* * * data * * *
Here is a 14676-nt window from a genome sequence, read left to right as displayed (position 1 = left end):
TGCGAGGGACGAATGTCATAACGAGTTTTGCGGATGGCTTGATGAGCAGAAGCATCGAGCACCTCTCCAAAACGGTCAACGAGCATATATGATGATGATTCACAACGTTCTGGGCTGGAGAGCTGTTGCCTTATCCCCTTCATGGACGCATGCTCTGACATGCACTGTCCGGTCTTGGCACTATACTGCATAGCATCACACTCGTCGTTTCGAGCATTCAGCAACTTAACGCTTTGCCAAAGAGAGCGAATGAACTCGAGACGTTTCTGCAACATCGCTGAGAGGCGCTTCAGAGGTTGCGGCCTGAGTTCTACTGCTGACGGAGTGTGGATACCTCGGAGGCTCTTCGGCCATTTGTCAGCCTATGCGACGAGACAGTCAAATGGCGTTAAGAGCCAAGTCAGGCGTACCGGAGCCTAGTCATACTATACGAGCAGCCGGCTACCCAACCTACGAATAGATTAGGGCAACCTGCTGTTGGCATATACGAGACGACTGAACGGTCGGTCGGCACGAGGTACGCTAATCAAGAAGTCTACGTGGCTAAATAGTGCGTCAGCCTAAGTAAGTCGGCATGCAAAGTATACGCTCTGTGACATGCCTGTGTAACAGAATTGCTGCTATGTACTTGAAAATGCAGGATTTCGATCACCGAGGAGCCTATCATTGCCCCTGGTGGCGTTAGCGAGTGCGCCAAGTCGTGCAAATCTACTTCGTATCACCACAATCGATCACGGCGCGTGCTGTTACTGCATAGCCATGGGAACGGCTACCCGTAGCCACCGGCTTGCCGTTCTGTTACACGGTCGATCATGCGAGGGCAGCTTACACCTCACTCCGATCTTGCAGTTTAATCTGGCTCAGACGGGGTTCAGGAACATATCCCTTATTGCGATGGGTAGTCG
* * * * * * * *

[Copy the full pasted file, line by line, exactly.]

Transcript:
Here is a 14676-nt window from a genome sequence, read left to right as displayed (position 1 = left end):
TGCGAGGGACGAATGTCATAACGAGTTTTGCGGATGGCTTGATGAGCAGAAGCATCGAGCACCTCTCCAAAACGGTCAACGAGCATATATGATGATGATTCACAACGTTCTGGGCTGGAGAGCTGTTGCCTTATCCCCTTCATGGACGCATGCTCTGACATGCACTGTCCGGTCTTGGCACTATACTGCATAGCATCACACTCGTCGTTTCGAGCATTCAGCAACTTAACGCTTTGCCAAAGAGAGCGAATGAACTCGAGACGTTTCTGCAACATCGCTGAGAGGCGCTTCAGAGGTTGCGGCCTGAGTTCTACTGCTGACGGAGTGTGGATACCTCGGAGGCTCTTCGGCCATTTGTCAGCCTATGCGACGAGACAGTCAAATGGCGTTAAGAGCCAAGTCAGGCGTACCGGAGCCTAGTCATACTATACGAGCAGCCGGCTACCCAACCTACGAATAGATTAGGGCAACCTGCTGTTGGCATATACGAGACGACTGAACGGTCGGTCGGCACGAGGTACGCTAATCAAGAAGTCTACGTGGCTAAATAGTGCGTCAGCCTAAGTAAGTCGGCATGCAAAGTATACGCTCTGTGACATGCCTGTGTAACAGAATTGCTGCTATGTACTTGAAAATGCAGGATTTCGATCACCGAGGAGCCTATCATTGCCCCTGGTGGCGTTAGCGAGTGCGCCAAGTCGTGCAAATCTACTTCGTATCACCACAATCGATCACGGCGCGTGCTGTTACTGCATAGCCATGGGAACGGCTACCCGTAGCCACCGGCTTGCCGTTCTGTTACACGGTCGATCATGCGAGGGCAGCTTACACCTCACTCCGATCTTGCAGTTTAATCTGGCTCAGACGGGGTTCAGGAACATATCCCTTATTGCGATGGGTAGTCG